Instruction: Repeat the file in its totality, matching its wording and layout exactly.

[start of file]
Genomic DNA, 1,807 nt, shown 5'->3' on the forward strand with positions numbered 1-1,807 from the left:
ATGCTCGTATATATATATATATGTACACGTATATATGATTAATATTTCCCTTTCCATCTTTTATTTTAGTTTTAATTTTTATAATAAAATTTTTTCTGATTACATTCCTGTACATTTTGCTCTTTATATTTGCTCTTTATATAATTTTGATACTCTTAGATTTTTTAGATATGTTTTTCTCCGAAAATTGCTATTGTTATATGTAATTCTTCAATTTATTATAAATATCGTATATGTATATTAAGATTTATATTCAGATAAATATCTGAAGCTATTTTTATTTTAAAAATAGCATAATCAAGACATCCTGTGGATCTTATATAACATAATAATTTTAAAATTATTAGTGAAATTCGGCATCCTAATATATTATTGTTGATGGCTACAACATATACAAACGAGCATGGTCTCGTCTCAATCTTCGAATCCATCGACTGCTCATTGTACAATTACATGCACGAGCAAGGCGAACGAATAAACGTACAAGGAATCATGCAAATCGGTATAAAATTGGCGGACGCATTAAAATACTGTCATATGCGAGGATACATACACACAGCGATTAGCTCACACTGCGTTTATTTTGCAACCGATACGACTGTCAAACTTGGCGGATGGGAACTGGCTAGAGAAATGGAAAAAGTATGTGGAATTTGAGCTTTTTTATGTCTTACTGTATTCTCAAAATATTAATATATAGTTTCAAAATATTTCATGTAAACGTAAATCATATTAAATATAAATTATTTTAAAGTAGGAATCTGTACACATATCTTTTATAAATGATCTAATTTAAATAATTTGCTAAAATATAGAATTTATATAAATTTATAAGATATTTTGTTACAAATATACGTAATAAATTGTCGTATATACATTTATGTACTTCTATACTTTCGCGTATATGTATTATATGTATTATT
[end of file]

Genomic DNA, 1,807 nt, shown 5'->3' on the forward strand with positions numbered 1-1,807 from the left:
ATGCTCGTATATATATATATATGTACACGTATATATGATTAATATTTCCCTTTCCATCTTTTATTTTAGTTTTAATTTTTATAATAAAATTTTTTCTGATTACATTCCTGTACATTTTGCTCTTTATATTTGCTCTTTATATAATTTTGATACTCTTAGATTTTTTAGATATGTTTTTCTCCGAAAATTGCTATTGTTATATGTAATTCTTCAATTTATTATAAATATCGTATATGTATATTAAGATTTATATTCAGATAAATATCTGAAGCTATTTTTATTTTAAAAATAGCATAATCAAGACATCCTGTGGATCTTATATAACATAATAATTTTAAAATTATTAGTGAAATTCGGCATCCTAATATATTATTGTTGATGGCTACAACATATACAAACGAGCATGGTCTCGTCTCAATCTTCGAATCCATCGACTGCTCATTGTACAATTACATGCACGAGCAAGGCGAACGAATAAACGTACAAGGAATCATGCAAATCGGTATAAAATTGGCGGACGCATTAAAATACTGTCATATGCGAGGATACATACACACAGCGATTAGCTCACACTGCGTTTATTTTGCAACCGATACGACTGTCAAACTTGGCGGATGGGAACTGGCTAGAGAAATGGAAAAAGTATGTGGAATTTGAGCTTTTTTATGTCTTACTGTATTCTCAAAATATTAATATATAGTTTCAAAATATTTCATGTAAACGTAAATCATATTAAATATAAATTATTTTAAAGTAGGAATCTGTACACATATCTTTTATAAATGATCTAATTTAAATAATTTGCTAAAATATAGAATTTATATAAATTTATAAGATATTTTGTTACAAATATACGTAATAAATTGTCGTATATACATTTATGTACTTCTATACTTTCGCGTATATGTATTATATGTATTATT